The Salmon-Challis National Forest and both the Challis and Salmon Field Offices of the Bureau of Land Management will be updating their decades old land management plans in the coming months. A group of citizens from Custer and Lemhi Counties are discussing ways to tackle issues that cross agency and county boundaries. Salmon Valley Stewardship and the Custer Extension Office will co-convene a meeting at theChallis Community Event Center on Tuesday, May 17, from 2 – 5 p.m.
I think it’s important to note that neither the Forest Service nor the BLM has officially started their plan updates, so while their staff are most welcome to attend, this is not an official agency meeting. In talking to other communities that have been through this kind of public lands planning, the advice I’ve received is to figure out early which of the many issues the agencies have to examine are of real interest to communities — figure out who should be at the table and who can be at the table.
Several groups in the area already work together on public lands issues. The Challis Local Sage-grouse Working Group, the Custer Natural Resource Advisory Committee, the Lemhi Forest Restoration Group, Stanley Fire Collaborative, Central Idaho Rangeland Network and Upper Salmon River Basin Watershed Project are examples. But in counties with more than 90 percent public lands, everyone is affected by public lands policies.
At the Challis meeting on May 17th, we hope to leave with an understanding of which issues are worth looking at from several different perspectives and who wants to pitch in and do the work.
I was encouraged when I sat down with the Custer County Natural Resource Advisory Committee last week. Although Custer and Lemhi Counties have so much in common, sometimes we talk ourselves into believing that we have more differences than similarities. But in our view, the communities of these two counties have learned lessons that can be shared, and we know we all face challenges that cross county — and public lands — boundaries. The Salmon-Challis National Forest and the BLM plans were finalized at a time when economic, social, and ecological circumstances were quite a bit different than they are today. Public land management agencies and communities have struggled with many of these changes. What if together we could re-imagine what the future of these public lands dominated communities could be?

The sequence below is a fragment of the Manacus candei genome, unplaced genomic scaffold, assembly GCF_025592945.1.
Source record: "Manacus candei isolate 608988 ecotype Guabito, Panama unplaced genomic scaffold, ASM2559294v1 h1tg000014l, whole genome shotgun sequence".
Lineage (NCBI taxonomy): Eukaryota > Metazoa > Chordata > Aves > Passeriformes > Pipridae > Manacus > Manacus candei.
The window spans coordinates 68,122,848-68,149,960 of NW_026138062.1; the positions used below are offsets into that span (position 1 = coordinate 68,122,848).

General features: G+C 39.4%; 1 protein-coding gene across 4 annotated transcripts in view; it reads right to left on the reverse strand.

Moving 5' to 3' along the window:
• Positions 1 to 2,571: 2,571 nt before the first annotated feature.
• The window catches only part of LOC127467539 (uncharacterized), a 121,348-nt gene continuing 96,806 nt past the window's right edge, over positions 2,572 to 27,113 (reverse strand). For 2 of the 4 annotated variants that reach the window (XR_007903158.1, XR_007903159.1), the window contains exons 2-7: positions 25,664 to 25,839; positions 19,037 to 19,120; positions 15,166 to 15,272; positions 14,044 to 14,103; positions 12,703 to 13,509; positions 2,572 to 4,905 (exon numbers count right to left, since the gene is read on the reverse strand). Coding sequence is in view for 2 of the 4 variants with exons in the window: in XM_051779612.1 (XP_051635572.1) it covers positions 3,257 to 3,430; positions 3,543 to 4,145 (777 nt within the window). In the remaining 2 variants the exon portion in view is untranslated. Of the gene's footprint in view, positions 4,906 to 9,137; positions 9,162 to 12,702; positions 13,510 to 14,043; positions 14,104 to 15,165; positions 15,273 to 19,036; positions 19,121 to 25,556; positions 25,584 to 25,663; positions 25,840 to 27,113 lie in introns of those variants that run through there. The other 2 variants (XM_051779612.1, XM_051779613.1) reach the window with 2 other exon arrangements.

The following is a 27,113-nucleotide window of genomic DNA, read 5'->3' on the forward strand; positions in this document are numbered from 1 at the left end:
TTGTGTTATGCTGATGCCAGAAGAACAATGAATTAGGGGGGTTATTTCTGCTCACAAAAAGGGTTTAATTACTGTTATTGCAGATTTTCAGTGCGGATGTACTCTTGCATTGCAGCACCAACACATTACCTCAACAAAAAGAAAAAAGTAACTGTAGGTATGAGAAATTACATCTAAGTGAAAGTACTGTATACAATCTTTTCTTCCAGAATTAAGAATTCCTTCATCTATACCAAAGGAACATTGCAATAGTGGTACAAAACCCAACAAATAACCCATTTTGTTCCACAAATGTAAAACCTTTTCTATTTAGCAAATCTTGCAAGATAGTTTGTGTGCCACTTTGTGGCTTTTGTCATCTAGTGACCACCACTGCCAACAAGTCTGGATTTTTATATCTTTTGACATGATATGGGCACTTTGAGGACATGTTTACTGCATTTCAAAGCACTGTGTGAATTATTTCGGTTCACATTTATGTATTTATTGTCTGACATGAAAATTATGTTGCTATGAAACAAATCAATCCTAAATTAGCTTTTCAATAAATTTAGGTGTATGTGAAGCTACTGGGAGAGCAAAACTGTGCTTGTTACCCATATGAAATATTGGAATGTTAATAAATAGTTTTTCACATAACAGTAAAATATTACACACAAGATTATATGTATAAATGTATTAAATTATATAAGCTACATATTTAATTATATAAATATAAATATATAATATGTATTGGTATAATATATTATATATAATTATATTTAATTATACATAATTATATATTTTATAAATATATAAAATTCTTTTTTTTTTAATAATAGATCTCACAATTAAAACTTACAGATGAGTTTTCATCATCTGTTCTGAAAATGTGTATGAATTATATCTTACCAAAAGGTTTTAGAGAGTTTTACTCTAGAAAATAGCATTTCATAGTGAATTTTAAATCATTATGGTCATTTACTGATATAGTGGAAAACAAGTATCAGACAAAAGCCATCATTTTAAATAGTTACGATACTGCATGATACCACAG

I appreciate and share the guarded optimism of Jim Hawkins, chair of Custer County’s Natural Resource Advisory Committee. He said, “This is the ‘early bird’ approach, and I think it has real promise to bring a lot of people together and make a difference in these long-term plans. It is an opportunity to think outside the box and get ideas from each other.”
On May 17, the hope is that all kinds of people can express what they see as the roles and contributions of our public lands. And of course, you don’t have to be a resident to have a voice. They are public lands, after all. But we also need to figure out which pieces make sense to look at from a variety of viewpoints, which issues could be served by coming up with a common vision shared by a wide variety of interests and individuals.
We are planning to carpool from Salmon, so those heading to Challis from this part of the region can meet at Idaho Adventures at the juncture of Highway 93N and Main Street at 12:30 p.m. If you have any questions, please call Gina or Madison at SVS, 756-1686.
Conservation and Management of Whitebark Pine Ecosystems